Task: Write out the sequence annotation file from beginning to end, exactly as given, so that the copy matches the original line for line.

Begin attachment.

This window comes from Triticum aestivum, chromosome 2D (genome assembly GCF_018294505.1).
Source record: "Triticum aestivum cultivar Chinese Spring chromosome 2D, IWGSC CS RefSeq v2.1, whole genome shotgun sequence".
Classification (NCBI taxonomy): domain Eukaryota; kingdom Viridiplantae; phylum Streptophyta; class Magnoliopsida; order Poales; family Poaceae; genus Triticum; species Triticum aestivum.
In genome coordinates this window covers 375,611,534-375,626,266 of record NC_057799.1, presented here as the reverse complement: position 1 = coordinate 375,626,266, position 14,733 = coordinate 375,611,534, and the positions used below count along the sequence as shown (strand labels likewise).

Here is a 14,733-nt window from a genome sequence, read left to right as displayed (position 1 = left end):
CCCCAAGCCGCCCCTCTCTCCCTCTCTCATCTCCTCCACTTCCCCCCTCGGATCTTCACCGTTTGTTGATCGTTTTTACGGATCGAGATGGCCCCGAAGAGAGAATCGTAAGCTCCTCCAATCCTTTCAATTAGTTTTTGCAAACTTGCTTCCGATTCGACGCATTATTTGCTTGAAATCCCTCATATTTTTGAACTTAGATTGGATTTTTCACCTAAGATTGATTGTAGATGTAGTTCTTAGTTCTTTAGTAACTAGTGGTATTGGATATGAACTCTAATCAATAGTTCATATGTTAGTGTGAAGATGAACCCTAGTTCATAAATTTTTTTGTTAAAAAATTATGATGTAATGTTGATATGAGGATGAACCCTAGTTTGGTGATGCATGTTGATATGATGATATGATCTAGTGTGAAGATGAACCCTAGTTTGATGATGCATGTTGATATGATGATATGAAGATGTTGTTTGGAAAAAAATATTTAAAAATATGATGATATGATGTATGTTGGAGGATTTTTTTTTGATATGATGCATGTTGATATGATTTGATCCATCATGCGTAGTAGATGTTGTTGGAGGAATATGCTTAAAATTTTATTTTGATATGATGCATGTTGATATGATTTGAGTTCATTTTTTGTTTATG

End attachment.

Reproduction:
This window comes from Triticum aestivum, chromosome 2D (genome assembly GCF_018294505.1).
Source record: "Triticum aestivum cultivar Chinese Spring chromosome 2D, IWGSC CS RefSeq v2.1, whole genome shotgun sequence".
Classification (NCBI taxonomy): domain Eukaryota; kingdom Viridiplantae; phylum Streptophyta; class Magnoliopsida; order Poales; family Poaceae; genus Triticum; species Triticum aestivum.
In genome coordinates this window covers 375,611,534-375,626,266 of record NC_057799.1, presented here as the reverse complement: position 1 = coordinate 375,626,266, position 14,733 = coordinate 375,611,534, and the positions used below count along the sequence as shown (strand labels likewise).

Here is a 14,733-nt window from a genome sequence, read left to right as displayed (position 1 = left end):
CCCCAAGCCGCCCCTCTCTCCCTCTCTCATCTCCTCCACTTCCCCCCTCGGATCTTCACCGTTTGTTGATCGTTTTTACGGATCGAGATGGCCCCGAAGAGAGAATCGTAAGCTCCTCCAATCCTTTCAATTAGTTTTTGCAAACTTGCTTCCGATTCGACGCATTATTTGCTTGAAATCCCTCATATTTTTGAACTTAGATTGGATTTTTCACCTAAGATTGATTGTAGATGTAGTTCTTAGTTCTTTAGTAACTAGTGGTATTGGATATGAACTCTAATCAATAGTTCATATGTTAGTGTGAAGATGAACCCTAGTTCATAAATTTTTTTGTTAAAAAATTATGATGTAATGTTGATATGAGGATGAACCCTAGTTTGGTGATGCATGTTGATATGATGATATGATCTAGTGTGAAGATGAACCCTAGTTTGATGATGCATGTTGATATGATGATATGAAGATGTTGTTTGGAAAAAAATATTTAAAAATATGATGATATGATGTATGTTGGAGGATTTTTTTTTGATATGATGCATGTTGATATGATTTGATCCATCATGCGTAGTAGATGTTGTTGGAGGAATATGCTTAAAATTTTATTTTGATATGATGCATGTTGATATGATTTGAGTTCATTTTTTGTTTATG